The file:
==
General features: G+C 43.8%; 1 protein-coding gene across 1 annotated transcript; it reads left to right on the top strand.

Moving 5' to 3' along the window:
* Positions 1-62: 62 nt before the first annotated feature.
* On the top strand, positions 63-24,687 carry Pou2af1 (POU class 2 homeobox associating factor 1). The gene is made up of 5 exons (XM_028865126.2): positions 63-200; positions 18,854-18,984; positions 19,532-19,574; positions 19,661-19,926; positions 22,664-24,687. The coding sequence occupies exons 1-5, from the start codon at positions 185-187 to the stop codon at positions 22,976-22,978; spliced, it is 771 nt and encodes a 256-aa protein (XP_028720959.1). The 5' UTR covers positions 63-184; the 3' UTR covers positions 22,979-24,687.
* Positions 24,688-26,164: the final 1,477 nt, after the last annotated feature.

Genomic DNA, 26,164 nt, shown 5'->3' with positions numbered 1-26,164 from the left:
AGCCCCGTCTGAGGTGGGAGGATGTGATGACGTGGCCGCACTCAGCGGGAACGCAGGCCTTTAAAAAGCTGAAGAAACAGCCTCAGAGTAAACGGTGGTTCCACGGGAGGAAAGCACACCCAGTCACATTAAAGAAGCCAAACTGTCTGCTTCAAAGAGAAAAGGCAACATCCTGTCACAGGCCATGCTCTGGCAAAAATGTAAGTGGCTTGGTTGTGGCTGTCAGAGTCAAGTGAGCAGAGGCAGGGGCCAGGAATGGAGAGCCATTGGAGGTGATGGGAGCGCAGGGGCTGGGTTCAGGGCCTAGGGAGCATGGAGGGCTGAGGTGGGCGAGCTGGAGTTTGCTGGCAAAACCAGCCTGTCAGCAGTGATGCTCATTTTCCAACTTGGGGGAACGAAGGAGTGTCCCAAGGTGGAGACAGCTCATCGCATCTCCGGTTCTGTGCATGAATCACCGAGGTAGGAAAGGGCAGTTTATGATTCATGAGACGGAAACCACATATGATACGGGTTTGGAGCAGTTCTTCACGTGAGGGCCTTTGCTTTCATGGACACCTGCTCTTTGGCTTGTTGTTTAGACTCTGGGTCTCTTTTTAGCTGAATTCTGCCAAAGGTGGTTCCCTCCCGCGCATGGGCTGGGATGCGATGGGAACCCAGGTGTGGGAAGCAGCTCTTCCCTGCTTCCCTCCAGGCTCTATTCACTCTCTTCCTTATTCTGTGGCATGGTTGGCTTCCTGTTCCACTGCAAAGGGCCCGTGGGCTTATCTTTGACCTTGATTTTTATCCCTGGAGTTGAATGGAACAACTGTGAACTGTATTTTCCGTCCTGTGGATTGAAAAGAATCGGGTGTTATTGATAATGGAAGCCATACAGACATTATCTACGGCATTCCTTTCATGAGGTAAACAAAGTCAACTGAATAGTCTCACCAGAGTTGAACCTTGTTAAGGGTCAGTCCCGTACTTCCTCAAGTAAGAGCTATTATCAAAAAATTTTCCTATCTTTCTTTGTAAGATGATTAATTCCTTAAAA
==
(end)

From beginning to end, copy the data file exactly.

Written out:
General features: G+C 43.8%; 1 protein-coding gene across 1 annotated transcript; it reads left to right on the top strand.

Moving 5' to 3' along the window:
* Positions 1-62: 62 nt before the first annotated feature.
* On the top strand, positions 63-24,687 carry Pou2af1 (POU class 2 homeobox associating factor 1). The gene is made up of 5 exons (XM_028865126.2): positions 63-200; positions 18,854-18,984; positions 19,532-19,574; positions 19,661-19,926; positions 22,664-24,687. The coding sequence occupies exons 1-5, from the start codon at positions 185-187 to the stop codon at positions 22,976-22,978; spliced, it is 771 nt and encodes a 256-aa protein (XP_028720959.1). The 5' UTR covers positions 63-184; the 3' UTR covers positions 22,979-24,687.
* Positions 24,688-26,164: the final 1,477 nt, after the last annotated feature.

Genomic DNA, 26,164 nt, shown 5'->3' with positions numbered 1-26,164 from the left:
AGCCCCGTCTGAGGTGGGAGGATGTGATGACGTGGCCGCACTCAGCGGGAACGCAGGCCTTTAAAAAGCTGAAGAAACAGCCTCAGAGTAAACGGTGGTTCCACGGGAGGAAAGCACACCCAGTCACATTAAAGAAGCCAAACTGTCTGCTTCAAAGAGAAAAGGCAACATCCTGTCACAGGCCATGCTCTGGCAAAAATGTAAGTGGCTTGGTTGTGGCTGTCAGAGTCAAGTGAGCAGAGGCAGGGGCCAGGAATGGAGAGCCATTGGAGGTGATGGGAGCGCAGGGGCTGGGTTCAGGGCCTAGGGAGCATGGAGGGCTGAGGTGGGCGAGCTGGAGTTTGCTGGCAAAACCAGCCTGTCAGCAGTGATGCTCATTTTCCAACTTGGGGGAACGAAGGAGTGTCCCAAGGTGGAGACAGCTCATCGCATCTCCGGTTCTGTGCATGAATCACCGAGGTAGGAAAGGGCAGTTTATGATTCATGAGACGGAAACCACATATGATACGGGTTTGGAGCAGTTCTTCACGTGAGGGCCTTTGCTTTCATGGACACCTGCTCTTTGGCTTGTTGTTTAGACTCTGGGTCTCTTTTTAGCTGAATTCTGCCAAAGGTGGTTCCCTCCCGCGCATGGGCTGGGATGCGATGGGAACCCAGGTGTGGGAAGCAGCTCTTCCCTGCTTCCCTCCAGGCTCTATTCACTCTCTTCCTTATTCTGTGGCATGGTTGGCTTCCTGTTCCACTGCAAAGGGCCCGTGGGCTTATCTTTGACCTTGATTTTTATCCCTGGAGTTGAATGGAACAACTGTGAACTGTATTTTCCGTCCTGTGGATTGAAAAGAATCGGGTGTTATTGATAATGGAAGCCATACAGACATTATCTACGGCATTCCTTTCATGAGGTAAACAAAGTCAACTGAATAGTCTCACCAGAGTTGAACCTTGTTAAGGGTCAGTCCCGTACTTCCTCAAGTAAGAGCTATTATCAAAAAATTTTCCTATCTTTCTTTGTAAGATGATTAATTCCTTAAAA